Autumn colour of Gostwyck Chapel
Just a few km’s outside of Uralla would have to be one of the most photographed chapels in the New England region. Set amongst a magnificent avenue of Elm trees is Gostwyck Chapel.
The Chapel was built on Gostwyck Station in 1921 in memory of Major Clive Dangar who fought in World War 1 and died of wounds he’d received during a battle in the Middle East. Major Dangar’s wife carefully chose the location of the chapel.
The bricks were made and fired on the property and the stain glass windows are in memory to various members of the Dangar family. The chapel is protected from flooding by a stone wall that surrounds the building. But it’s during autumn that the real beauty of Gostwyck is on display, as the virginia creeper that covers the chapel turns a brilliant red and photographers from all over come to shoot the amazing autumn colour.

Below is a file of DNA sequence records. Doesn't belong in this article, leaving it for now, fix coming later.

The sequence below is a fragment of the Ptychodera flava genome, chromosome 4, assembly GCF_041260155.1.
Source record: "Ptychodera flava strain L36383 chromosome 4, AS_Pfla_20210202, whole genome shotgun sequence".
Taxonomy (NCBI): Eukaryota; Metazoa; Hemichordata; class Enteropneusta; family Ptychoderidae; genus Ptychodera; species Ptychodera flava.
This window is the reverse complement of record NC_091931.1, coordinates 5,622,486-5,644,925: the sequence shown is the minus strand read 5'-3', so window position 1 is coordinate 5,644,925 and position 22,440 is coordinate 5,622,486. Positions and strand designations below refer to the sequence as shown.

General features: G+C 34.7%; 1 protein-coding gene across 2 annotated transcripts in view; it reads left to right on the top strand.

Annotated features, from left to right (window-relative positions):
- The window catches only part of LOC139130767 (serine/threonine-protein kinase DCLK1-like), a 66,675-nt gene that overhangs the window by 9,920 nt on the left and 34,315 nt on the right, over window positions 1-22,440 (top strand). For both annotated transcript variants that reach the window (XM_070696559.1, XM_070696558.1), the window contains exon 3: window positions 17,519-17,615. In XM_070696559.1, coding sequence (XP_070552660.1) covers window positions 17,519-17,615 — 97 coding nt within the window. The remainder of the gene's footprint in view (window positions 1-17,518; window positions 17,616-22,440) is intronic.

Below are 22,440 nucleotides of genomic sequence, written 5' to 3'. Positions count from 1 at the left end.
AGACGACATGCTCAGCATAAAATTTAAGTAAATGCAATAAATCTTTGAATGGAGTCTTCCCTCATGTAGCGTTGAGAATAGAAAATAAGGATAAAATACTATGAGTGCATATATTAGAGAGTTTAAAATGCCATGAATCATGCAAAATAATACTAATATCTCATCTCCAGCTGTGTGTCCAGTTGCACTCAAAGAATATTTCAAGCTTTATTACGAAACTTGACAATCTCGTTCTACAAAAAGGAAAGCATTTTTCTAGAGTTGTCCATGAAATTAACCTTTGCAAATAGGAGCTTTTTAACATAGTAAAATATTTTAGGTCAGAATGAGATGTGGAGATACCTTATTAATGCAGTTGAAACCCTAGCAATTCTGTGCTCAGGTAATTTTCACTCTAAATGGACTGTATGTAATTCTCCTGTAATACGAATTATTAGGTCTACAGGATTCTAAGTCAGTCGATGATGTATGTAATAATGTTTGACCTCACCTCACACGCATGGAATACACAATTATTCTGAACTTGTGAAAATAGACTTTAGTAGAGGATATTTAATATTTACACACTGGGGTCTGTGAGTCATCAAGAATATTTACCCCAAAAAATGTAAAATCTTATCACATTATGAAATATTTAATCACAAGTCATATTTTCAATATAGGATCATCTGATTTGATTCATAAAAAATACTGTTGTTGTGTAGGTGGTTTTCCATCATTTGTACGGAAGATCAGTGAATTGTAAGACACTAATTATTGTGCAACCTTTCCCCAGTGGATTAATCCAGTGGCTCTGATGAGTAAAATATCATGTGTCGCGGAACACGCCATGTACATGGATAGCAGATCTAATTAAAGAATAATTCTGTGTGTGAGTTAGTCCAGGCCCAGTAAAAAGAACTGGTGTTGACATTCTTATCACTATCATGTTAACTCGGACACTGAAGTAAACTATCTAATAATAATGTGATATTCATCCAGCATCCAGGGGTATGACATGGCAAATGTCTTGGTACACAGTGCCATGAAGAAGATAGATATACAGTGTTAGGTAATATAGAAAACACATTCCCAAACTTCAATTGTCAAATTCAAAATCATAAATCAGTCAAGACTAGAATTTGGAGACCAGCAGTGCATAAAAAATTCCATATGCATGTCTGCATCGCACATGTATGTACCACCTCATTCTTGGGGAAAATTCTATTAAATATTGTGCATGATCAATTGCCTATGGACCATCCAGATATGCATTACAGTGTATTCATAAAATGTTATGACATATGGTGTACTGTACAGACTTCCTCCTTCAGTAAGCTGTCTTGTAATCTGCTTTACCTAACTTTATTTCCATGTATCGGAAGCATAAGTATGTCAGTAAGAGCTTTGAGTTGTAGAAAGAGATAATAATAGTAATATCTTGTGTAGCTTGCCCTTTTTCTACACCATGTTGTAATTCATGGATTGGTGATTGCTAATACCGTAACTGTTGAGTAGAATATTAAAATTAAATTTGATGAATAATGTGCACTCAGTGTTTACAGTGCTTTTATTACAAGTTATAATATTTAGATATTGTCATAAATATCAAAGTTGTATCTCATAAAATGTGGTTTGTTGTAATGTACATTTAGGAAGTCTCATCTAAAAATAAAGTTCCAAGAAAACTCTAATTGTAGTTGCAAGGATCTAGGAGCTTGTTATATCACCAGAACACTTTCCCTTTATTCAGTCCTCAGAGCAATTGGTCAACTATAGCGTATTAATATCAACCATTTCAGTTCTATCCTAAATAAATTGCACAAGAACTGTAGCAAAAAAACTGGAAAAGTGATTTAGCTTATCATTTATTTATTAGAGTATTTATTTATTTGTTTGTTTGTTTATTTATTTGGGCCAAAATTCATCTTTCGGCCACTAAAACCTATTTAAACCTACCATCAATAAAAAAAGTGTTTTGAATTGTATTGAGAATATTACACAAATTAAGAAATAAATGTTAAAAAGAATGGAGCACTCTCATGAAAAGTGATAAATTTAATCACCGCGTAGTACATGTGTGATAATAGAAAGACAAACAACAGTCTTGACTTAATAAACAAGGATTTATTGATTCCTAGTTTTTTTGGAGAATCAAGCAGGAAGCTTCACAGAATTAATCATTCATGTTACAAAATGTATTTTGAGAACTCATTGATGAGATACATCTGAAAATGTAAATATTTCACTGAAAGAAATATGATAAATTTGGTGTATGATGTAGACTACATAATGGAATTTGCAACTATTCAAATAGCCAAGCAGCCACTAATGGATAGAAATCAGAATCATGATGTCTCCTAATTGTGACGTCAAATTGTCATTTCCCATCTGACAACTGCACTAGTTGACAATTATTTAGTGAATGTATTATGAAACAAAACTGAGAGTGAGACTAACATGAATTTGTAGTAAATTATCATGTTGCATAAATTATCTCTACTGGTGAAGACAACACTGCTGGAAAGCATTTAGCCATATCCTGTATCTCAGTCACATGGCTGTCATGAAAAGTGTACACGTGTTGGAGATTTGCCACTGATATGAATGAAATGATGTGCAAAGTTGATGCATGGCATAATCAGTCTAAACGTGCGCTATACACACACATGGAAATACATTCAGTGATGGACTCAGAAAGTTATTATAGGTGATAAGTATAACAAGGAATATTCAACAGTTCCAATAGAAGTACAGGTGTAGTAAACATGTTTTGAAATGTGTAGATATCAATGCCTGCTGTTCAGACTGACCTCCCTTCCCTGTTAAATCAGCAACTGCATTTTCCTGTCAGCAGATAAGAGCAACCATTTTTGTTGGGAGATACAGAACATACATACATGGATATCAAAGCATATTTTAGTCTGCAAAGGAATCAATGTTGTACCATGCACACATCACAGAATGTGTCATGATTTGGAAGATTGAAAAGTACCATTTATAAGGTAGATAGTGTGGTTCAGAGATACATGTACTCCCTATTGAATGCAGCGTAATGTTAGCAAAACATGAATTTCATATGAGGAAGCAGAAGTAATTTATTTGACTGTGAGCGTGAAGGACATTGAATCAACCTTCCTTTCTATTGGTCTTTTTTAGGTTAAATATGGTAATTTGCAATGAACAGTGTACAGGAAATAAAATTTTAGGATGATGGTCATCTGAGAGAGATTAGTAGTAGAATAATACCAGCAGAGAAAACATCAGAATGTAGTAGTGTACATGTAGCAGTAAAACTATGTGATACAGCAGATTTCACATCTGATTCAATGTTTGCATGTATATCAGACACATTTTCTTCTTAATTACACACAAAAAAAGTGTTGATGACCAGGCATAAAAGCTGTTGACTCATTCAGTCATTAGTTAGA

At sunrise, you’ll find a number of photographers braving the cold waiting for first light to hit the chapel’s southern and eastern walls which on our visit had the most colour. During autumn there’s a high chance of fog, but the fog also provides for some amazing light, natures own soft box gently diffusing the morning light.